Personal Finance Budgeting
The Foundation of Money Management

Personal finance budgeting is the backbone of good money management. Without a working budget, you’re often left wondering where your money went. Once your budget is established, you’ll know where your money’s coming from and where it’s going.

Budget Calculator

The concept of personal finance budgeting is simple. Your goal is to bring in more money than you spend. That’s often easier said than done.

However, once your budget is on paper and in front of you, some things will pop out as bad spending habits and can be easily fixed.

Personal finance budgeting takes planning, thought, creativity and most importantly commitment. You’re not in a race so take your time with this. It’s important to get it right.

If you’ve never created a budget before, this may seem like an overwhelming task. Just relax and take one step at a time. You’ll get there.

Hopefully you have got your financial paperwork organized so you can easily locate what you need when you need it. This will take a lot of the frustration out of the process. If you haven’t organized yet, head over to the “Get Organized” section for help with this.

Let’s Get Started

If you are currently using budget software such as Quicken or Microsoft Money, your records will already be somewhat organized and easy to find. Personal finance software can be very helpful in keeping you organized.

If you have Excel, you can download the Personal Finance Budgeting spreadsheet to help you keep track of your information as you collect it. This is a very helpful money worksheet and can be used with your budgeting software.

If you don’t have Excel or prefer to use pen and paper, that’s fine too. Either way you choose, take some time to find your starting point – where you are right now.

Start by gathering and recording your income. This is usually the easiest part because most people know exactly how much they make. Use your paycheck stub and record your gross income (before taxes) and any deductions (including taxes, insurance deductions, your 401K contributions, etc.). Don't record your net pay (the amount you bring home each pay day). If you have any other regular sources of income like child support, alimony or a second job, list these too.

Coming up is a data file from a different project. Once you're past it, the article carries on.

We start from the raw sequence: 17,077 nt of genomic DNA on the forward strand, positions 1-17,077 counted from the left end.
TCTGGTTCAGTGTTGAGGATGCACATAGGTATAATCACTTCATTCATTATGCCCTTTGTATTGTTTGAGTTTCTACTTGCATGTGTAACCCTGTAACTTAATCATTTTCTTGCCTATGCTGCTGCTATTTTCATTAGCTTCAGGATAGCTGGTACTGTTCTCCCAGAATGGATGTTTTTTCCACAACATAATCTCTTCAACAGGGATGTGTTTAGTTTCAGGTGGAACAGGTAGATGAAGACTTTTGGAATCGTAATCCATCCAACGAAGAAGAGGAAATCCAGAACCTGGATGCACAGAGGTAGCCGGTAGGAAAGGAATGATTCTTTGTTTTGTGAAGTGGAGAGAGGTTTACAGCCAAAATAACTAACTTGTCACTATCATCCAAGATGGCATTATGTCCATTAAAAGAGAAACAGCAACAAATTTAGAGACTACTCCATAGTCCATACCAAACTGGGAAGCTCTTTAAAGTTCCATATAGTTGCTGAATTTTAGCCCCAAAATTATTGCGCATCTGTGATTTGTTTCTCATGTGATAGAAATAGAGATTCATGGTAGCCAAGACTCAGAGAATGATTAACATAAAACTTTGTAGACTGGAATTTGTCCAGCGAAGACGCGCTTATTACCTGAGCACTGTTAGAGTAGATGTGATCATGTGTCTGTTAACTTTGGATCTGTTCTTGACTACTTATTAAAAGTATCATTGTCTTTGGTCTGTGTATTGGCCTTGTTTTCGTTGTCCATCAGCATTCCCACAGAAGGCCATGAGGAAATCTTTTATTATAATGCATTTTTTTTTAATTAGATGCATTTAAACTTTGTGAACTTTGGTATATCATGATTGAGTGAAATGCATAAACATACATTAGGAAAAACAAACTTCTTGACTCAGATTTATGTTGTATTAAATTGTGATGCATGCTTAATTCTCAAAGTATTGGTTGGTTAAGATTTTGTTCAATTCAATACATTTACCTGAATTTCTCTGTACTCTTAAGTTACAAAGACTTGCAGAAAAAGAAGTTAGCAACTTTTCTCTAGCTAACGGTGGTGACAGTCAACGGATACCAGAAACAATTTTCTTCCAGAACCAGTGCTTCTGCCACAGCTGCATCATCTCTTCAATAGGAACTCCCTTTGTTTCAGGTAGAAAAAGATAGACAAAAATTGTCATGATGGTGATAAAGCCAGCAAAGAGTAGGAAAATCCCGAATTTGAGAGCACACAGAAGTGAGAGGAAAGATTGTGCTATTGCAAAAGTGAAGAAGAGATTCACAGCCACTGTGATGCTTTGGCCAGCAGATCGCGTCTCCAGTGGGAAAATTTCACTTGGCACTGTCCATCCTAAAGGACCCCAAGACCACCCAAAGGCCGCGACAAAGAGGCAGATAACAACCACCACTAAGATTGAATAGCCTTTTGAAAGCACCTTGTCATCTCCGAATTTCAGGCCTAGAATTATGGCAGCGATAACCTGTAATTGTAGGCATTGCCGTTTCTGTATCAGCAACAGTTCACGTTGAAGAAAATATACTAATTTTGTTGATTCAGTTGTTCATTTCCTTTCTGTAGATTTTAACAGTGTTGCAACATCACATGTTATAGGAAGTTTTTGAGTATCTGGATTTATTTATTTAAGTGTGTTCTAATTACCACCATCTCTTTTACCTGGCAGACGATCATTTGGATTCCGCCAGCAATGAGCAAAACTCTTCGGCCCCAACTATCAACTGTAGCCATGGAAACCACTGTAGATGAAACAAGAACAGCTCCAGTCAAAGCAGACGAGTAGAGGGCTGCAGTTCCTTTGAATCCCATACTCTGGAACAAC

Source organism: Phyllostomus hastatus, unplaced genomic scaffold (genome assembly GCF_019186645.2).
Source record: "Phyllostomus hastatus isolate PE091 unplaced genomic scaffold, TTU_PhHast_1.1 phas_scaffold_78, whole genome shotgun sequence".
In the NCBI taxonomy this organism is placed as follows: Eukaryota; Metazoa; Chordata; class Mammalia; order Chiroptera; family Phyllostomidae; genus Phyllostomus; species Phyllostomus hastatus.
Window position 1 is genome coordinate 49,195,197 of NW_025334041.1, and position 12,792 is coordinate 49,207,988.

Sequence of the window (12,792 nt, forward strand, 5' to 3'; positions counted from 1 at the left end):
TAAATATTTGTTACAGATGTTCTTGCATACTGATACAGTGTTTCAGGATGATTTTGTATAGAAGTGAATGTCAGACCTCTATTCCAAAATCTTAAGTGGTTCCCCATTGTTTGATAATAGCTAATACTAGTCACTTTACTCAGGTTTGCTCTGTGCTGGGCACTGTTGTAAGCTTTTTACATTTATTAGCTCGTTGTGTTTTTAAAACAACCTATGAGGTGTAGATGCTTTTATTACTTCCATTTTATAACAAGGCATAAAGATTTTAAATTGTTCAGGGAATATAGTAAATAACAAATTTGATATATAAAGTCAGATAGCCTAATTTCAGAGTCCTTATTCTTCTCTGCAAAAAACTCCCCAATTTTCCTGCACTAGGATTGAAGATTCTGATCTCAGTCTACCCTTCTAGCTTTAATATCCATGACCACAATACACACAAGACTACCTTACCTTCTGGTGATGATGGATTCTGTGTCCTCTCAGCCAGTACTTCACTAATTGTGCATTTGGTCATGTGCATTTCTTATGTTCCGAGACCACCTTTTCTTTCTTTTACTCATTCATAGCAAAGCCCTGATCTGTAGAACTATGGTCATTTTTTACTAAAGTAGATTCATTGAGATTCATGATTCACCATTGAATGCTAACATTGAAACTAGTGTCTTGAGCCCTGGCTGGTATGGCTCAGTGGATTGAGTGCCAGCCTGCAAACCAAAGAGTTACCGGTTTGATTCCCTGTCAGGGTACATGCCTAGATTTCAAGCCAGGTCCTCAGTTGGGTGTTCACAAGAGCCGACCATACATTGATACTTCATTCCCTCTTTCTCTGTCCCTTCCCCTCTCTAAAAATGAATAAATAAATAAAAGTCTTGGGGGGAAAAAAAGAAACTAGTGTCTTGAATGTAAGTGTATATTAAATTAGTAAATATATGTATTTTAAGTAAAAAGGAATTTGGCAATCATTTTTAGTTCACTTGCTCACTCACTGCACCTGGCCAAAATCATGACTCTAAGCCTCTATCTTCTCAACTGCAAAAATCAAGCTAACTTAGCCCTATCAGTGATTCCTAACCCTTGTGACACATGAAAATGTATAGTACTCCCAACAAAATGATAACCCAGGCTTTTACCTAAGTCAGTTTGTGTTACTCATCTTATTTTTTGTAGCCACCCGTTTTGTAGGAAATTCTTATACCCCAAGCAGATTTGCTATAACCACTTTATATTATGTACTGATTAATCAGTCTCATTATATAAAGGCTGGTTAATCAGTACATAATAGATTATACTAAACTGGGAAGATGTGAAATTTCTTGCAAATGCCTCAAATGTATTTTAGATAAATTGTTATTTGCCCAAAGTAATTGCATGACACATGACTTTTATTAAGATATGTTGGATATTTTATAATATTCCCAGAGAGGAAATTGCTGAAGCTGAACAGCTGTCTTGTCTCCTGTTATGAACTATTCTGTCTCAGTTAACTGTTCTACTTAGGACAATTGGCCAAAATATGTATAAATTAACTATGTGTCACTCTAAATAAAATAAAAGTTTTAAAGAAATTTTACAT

Don’t list income that you cannot depend on receiving. That way if you do receive it, it will be a bonus. If you are not using the Excel spreadsheet, all income should be listed in a column on the left. Your deductions should be listed in the expense column on the right.

Collect Your Statements

Now it’s time to see how you’re spending money. Start by collecting your bank statements and/or credit card statements. Between the two of these, you should get a pretty good picture of what you’re spending each month and when it’s due.

It’s ideal if you have at least one year’s worth of bank or credit card statements. This will give you a good overview of your spending patterns. It also let’s you easily see when things like property taxes and other periodic bills are due each year. These don’t usually occur monthly so they are easy to overlook.

If you don’t have a bank account, take a few minutes and check out the “Banking Information” section. It has all the information you’ll need to choose an account that’s right for you.

If you pay your bills using cash or money orders, you can go through your statements and get the “what’s due and when” information from there. Since most recurring bills are due about the same time each month, this shouldn’t be too time-consuming.

Record all your expenses in the column on the right. Your goal is to see what you spend each month. For bills with fixed amounts this will be easy. For the ones that vary in amount from month to month, use an average.